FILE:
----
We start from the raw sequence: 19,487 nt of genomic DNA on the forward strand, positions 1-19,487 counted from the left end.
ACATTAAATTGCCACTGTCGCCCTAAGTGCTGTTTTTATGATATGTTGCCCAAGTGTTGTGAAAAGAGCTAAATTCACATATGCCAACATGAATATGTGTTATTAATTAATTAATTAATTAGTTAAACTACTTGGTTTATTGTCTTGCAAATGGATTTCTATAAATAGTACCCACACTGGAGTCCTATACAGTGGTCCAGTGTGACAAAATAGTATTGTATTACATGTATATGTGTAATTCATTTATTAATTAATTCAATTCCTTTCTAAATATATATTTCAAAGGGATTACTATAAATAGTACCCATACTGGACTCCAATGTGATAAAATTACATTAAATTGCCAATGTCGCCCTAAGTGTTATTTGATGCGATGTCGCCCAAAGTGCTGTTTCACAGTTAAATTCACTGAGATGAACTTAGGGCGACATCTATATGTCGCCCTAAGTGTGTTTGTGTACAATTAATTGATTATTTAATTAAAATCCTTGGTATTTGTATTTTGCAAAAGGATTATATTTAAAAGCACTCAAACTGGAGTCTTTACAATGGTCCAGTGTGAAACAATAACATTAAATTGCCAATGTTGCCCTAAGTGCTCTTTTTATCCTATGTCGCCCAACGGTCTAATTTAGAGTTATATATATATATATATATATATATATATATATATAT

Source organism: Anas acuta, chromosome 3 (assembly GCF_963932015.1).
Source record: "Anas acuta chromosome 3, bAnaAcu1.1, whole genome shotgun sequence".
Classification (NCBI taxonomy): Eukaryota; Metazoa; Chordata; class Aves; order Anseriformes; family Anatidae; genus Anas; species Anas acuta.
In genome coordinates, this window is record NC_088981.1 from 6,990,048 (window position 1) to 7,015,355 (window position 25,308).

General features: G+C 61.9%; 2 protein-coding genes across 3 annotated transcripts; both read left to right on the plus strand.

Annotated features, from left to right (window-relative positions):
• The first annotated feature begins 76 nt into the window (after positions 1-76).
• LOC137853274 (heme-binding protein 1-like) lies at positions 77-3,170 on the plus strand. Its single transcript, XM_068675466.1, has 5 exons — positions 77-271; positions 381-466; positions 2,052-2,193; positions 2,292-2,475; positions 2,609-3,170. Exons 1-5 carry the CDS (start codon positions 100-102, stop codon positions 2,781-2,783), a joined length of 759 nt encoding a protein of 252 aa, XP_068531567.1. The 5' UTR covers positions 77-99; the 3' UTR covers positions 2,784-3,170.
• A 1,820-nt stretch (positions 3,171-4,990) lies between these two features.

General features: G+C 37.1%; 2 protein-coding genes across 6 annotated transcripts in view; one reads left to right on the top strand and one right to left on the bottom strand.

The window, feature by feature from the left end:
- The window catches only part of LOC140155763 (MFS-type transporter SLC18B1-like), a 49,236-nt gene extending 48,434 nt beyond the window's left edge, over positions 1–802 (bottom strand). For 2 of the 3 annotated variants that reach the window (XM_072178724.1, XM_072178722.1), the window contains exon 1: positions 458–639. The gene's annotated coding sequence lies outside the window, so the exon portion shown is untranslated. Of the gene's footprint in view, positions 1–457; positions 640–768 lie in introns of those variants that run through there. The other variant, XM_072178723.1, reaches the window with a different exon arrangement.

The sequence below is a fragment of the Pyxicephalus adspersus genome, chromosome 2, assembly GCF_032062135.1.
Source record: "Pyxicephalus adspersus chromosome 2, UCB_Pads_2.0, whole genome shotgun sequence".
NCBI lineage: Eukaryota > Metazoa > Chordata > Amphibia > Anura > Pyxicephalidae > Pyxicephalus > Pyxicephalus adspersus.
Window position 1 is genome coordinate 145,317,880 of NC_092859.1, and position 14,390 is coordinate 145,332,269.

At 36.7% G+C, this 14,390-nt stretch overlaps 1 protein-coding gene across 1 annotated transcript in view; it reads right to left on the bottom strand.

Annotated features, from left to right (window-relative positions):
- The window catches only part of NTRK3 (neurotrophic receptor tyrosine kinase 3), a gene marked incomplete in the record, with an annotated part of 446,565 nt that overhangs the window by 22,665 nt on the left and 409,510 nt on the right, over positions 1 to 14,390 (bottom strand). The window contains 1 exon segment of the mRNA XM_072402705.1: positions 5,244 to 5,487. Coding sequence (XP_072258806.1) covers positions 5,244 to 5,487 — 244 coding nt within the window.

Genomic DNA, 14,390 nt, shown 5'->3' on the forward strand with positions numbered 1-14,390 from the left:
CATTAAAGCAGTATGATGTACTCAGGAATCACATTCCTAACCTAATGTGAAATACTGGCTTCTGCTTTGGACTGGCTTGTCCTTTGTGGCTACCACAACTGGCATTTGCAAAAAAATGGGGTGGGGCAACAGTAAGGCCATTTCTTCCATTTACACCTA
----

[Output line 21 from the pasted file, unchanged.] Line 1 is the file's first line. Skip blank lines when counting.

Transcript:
- The window catches only part of NTRK3 (neurotrophic receptor tyrosine kinase 3), a gene marked incomplete in the record, with an annotated part of 446,565 nt that overhangs the window by 22,665 nt on the left and 409,510 nt on the right, over positions 1 to 14,390 (bottom strand). The window contains 1 exon segment of the mRNA XM_072402705.1: positions 5,244 to 5,487. Coding sequence (XP_072258806.1) covers positions 5,244 to 5,487 — 244 coding nt within the window.